I’m among several vocal Commenters over at Palm Infocenter who are … less than delighted … with the idea of entrusting our private data to The Cloud.
Let’s get something straight, though: You’re in The Cloud right now. This blog exists there. I type most posts directly into the WordPress web interface, not a local client program (such as BlogDesk).
If you’ve used any part of the Internet post-9/11, odds are our Government has spied on you and probably cloned your data.
But even so. I don’t want to make it exactly easy for someone to sniff through my stuff, especially certain cretins I’ve encountered in The Cloud.
The following video addresses a privacy concern I’ve had about data stored in The Cloud. I dislike the idea of a court granting a subpoena behind my back to a service in The Cloud to permit law enforcement — for increasing thin reasons, if any — to sort through my stuff. This video addresses a portion of that concern. Listen to it very carefully.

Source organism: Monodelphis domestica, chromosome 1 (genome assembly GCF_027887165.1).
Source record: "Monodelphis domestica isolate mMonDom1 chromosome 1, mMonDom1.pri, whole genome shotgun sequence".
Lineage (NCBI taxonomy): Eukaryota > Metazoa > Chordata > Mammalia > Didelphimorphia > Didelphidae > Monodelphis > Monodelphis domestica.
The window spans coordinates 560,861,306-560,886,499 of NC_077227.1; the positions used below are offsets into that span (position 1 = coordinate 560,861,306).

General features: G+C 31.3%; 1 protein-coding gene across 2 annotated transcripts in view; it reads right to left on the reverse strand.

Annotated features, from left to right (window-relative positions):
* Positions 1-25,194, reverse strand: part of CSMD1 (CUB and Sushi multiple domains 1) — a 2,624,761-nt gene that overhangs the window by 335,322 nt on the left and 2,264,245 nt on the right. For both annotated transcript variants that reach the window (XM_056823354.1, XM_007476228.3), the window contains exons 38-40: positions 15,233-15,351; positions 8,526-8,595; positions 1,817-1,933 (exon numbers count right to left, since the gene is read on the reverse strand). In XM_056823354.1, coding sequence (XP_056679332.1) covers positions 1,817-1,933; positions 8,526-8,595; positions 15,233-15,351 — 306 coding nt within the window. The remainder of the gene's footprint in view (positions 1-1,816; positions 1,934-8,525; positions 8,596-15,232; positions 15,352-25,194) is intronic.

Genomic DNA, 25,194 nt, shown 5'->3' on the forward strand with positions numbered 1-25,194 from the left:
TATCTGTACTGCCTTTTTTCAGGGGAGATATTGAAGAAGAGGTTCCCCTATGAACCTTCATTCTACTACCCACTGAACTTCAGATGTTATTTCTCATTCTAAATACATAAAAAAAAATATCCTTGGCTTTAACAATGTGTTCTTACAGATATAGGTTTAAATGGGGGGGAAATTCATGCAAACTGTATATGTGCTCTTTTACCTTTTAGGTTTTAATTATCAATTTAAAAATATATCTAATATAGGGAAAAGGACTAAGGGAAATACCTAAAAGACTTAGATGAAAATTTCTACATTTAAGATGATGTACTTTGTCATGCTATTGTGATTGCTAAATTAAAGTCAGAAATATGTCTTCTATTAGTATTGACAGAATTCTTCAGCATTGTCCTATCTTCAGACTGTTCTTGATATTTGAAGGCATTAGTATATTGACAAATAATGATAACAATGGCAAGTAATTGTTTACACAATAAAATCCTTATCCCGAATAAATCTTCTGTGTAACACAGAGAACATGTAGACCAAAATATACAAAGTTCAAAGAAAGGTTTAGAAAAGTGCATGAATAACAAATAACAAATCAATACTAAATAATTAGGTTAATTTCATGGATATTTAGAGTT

For our business, Mozy, we get subpoenas on a regular basis for user data. And we just ask the question, “Is the data encrypted with a private key or is it encrypted with the Mozy key?” And if it’s encrypted with a private key, nothing we can do. There’s no data to give them.
— Vance Checkett, Mozy
On the surface, that sounds reassuring.
Until the government says, “Fine, just clone those encrypted files and we’ll use our tools to crack the key.”
Trust me: If they want your data, they will get it. Whether it’s in The Cloud or on your Pre.
The question that still looms: What about all those identity theft cases due to disgruntled or corrupt employees?
And yet, The Cloud might be simply inevitable. Hence this series of continuing posts about it.